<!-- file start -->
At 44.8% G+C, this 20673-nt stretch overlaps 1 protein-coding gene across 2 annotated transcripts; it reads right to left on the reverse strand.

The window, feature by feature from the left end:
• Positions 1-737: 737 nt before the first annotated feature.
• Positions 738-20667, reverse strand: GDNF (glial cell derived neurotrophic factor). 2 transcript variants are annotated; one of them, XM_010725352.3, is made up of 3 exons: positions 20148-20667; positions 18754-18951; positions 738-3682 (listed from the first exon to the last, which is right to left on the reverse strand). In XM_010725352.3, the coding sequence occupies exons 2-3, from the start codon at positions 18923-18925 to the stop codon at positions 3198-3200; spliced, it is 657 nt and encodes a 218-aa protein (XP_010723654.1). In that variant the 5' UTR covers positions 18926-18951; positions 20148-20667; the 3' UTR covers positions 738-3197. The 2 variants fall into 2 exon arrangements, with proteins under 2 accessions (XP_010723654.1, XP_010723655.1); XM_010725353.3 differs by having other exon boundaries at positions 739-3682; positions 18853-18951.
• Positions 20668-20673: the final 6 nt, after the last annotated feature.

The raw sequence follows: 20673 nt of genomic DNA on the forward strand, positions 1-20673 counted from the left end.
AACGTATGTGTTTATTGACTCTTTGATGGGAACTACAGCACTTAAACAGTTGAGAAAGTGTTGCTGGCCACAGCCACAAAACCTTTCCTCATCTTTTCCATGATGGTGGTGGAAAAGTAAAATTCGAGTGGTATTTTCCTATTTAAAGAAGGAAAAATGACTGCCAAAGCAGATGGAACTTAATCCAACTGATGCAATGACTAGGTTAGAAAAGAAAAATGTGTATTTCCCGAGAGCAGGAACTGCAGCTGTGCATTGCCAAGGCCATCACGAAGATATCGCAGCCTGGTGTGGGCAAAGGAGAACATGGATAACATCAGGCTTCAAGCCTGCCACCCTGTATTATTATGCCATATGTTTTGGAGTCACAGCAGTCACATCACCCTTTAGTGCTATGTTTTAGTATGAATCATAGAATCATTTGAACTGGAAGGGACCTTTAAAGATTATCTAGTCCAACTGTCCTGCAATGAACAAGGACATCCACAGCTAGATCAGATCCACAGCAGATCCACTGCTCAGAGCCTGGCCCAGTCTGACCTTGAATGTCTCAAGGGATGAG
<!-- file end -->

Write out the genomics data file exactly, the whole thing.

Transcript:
At 44.8% G+C, this 20673-nt stretch overlaps 1 protein-coding gene across 2 annotated transcripts; it reads right to left on the reverse strand.

The window, feature by feature from the left end:
• Positions 1-737: 737 nt before the first annotated feature.
• Positions 738-20667, reverse strand: GDNF (glial cell derived neurotrophic factor). 2 transcript variants are annotated; one of them, XM_010725352.3, is made up of 3 exons: positions 20148-20667; positions 18754-18951; positions 738-3682 (listed from the first exon to the last, which is right to left on the reverse strand). In XM_010725352.3, the coding sequence occupies exons 2-3, from the start codon at positions 18923-18925 to the stop codon at positions 3198-3200; spliced, it is 657 nt and encodes a 218-aa protein (XP_010723654.1). In that variant the 5' UTR covers positions 18926-18951; positions 20148-20667; the 3' UTR covers positions 738-3197. The 2 variants fall into 2 exon arrangements, with proteins under 2 accessions (XP_010723654.1, XP_010723655.1); XM_010725353.3 differs by having other exon boundaries at positions 739-3682; positions 18853-18951.
• Positions 20668-20673: the final 6 nt, after the last annotated feature.

The raw sequence follows: 20673 nt of genomic DNA on the forward strand, positions 1-20673 counted from the left end.
AACGTATGTGTTTATTGACTCTTTGATGGGAACTACAGCACTTAAACAGTTGAGAAAGTGTTGCTGGCCACAGCCACAAAACCTTTCCTCATCTTTTCCATGATGGTGGTGGAAAAGTAAAATTCGAGTGGTATTTTCCTATTTAAAGAAGGAAAAATGACTGCCAAAGCAGATGGAACTTAATCCAACTGATGCAATGACTAGGTTAGAAAAGAAAAATGTGTATTTCCCGAGAGCAGGAACTGCAGCTGTGCATTGCCAAGGCCATCACGAAGATATCGCAGCCTGGTGTGGGCAAAGGAGAACATGGATAACATCAGGCTTCAAGCCTGCCACCCTGTATTATTATGCCATATGTTTTGGAGTCACAGCAGTCACATCACCCTTTAGTGCTATGTTTTAGTATGAATCATAGAATCATTTGAACTGGAAGGGACCTTTAAAGATTATCTAGTCCAACTGTCCTGCAATGAACAAGGACATCCACAGCTAGATCAGATCCACAGCAGATCCACTGCTCAGAGCCTGGCCCAGTCTGACCTTGAATGTCTCAAGGGATGAG